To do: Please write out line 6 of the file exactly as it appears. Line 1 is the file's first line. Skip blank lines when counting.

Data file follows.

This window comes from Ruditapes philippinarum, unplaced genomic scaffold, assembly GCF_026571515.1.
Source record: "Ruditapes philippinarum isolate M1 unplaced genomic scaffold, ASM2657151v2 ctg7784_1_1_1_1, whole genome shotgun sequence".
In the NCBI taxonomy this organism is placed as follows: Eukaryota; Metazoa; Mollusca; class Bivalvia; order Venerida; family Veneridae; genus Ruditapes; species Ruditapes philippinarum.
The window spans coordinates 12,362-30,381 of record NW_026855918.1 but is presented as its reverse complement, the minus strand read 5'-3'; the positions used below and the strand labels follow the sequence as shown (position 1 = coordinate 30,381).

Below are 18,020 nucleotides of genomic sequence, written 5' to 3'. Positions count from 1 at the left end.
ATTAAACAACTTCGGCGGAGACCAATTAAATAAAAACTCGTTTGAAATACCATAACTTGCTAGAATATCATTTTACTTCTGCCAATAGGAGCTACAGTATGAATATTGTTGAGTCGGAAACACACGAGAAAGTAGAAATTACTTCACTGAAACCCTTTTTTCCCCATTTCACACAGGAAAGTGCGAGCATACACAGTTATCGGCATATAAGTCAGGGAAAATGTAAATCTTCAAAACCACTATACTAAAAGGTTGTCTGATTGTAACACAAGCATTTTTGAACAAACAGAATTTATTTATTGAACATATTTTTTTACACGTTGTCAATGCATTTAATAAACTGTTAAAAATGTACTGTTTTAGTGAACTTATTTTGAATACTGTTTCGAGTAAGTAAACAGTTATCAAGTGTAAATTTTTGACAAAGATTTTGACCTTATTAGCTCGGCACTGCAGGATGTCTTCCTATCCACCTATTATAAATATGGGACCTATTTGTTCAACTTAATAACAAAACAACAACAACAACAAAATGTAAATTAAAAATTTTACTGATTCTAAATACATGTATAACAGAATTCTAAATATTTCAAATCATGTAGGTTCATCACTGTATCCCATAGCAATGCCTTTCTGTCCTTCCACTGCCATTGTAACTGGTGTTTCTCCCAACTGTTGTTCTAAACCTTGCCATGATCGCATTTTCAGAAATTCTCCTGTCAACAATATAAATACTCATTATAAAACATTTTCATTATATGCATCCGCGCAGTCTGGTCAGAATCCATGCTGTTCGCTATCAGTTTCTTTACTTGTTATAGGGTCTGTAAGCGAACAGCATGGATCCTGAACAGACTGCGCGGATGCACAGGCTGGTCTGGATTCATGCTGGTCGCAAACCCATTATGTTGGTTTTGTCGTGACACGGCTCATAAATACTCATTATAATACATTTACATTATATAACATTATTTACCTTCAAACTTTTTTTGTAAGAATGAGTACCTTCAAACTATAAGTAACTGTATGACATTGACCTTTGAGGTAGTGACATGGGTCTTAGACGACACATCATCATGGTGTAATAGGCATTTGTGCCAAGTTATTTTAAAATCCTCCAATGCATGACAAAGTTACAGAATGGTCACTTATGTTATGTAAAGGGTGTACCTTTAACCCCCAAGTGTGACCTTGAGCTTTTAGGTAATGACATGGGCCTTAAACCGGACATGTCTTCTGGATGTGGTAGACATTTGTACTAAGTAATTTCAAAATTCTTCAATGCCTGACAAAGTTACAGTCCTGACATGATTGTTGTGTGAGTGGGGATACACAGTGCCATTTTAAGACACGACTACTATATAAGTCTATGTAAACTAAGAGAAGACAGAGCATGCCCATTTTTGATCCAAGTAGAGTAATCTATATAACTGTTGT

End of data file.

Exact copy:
ATTAAACAACTTCGGCGGAGACCAATTAAATAAAAACTCGTTTGAAATACCATAACTTGCTAGAATATCATTTTACTTCTGCCAATAGGAGCTACAGTATGAATATTGTTGAGTCGGAAACACACGAGAAAGTAGAAATTACTTCACTGAAACCCTTTTTTCCCCATTTCACACAGGAAAGTGCGAGCATACACAGTTATCGGCATATAAGTCAGGGAAAATGTAAATCTTCAAAACCACTATACTAAAAGGTTGTCTGATTGTAACACAAGCATTTTTGAACAAACAGAATTTATTTATTGAACATATTTTTTTACACGTTGTCAATGCATTTAATAAACTGTTAAAAATGTACTGTTTTAGTGAACTTATTTTGAATACTGTTTCGAGTAAGTAAACAGTTATCAAGTGTAAATTTTTGACAAAGATTTTGACCTTATTAGCTCGGCACTGCAGGATGTCTTCCTATCCACCTATTATAAATATGGGACCTATTTGTTCAACTTAATAACAAAACAACAACAACAACAAAATGTAAATTAAAAATTTTACTGATTCTAAATACATGTATAACAGAATTCTAAATATTTCAAATCATGTAGGTTCATCACTGTATCCCATAGCAATGCCTTTCTGTCCTTCCACTGCCATTGTAACTGGTGTTTCTCCCAACTGTTGTTCTAAACCTTGCCATGATCGCATTTTCAGAAATTCTCCTGTCAACAATATAAATACTCATTATAAAACATTTTCATTATATGCATCCGCGCAGTCTGGTCAGAATCCATGCTGTTCGCTATCAGTTTCTTTACTTGTTATAGGGTCTGTAAGCGAACAGCATGGATCCTGAACAGACTGCGCGGATGCACAGGCTGGTCTGGATTCATGCTGGTCGCAAACCCATTATGTTGGTTTTGTCGTGACACGGCTCATAAATACTCATTATAATACATTTACATTATATAACATTATTTACCTTCAAACTTTTTTTGTAAGAATGAGTACCTTCAAACTATAAGTAACTGTATGACATTGACCTTTGAGGTAGTGACATGGGTCTTAGACGACACATCATCATGGTGTAATAGGCATTTGTGCCAAGTTATTTTAAAATCCTCCAATGCATGACAAAGTTACAGAATGGTCACTTATGTTATGTAAAGGGTGTACCTTTAACCCCCAAGTGTGACCTTGAGCTTTTAGGTAATGACATGGGCCTTAAACCGGACATGTCTTCTGGATGTGGTAGACATTTGTACTAAGTAATTTCAAAATTCTTCAATGCCTGACAAAGTTACAGTCCTGACATGATTGTTGTGTGAGTGGGGATACACAGTGCCATTTTAAGACACGACTACTATATAAGTCTATGTAAACTAAGAGAAGACAGAGCATGCCCATTTTTGATCCAAGTAGAGTAATCTATATAACTGTTGT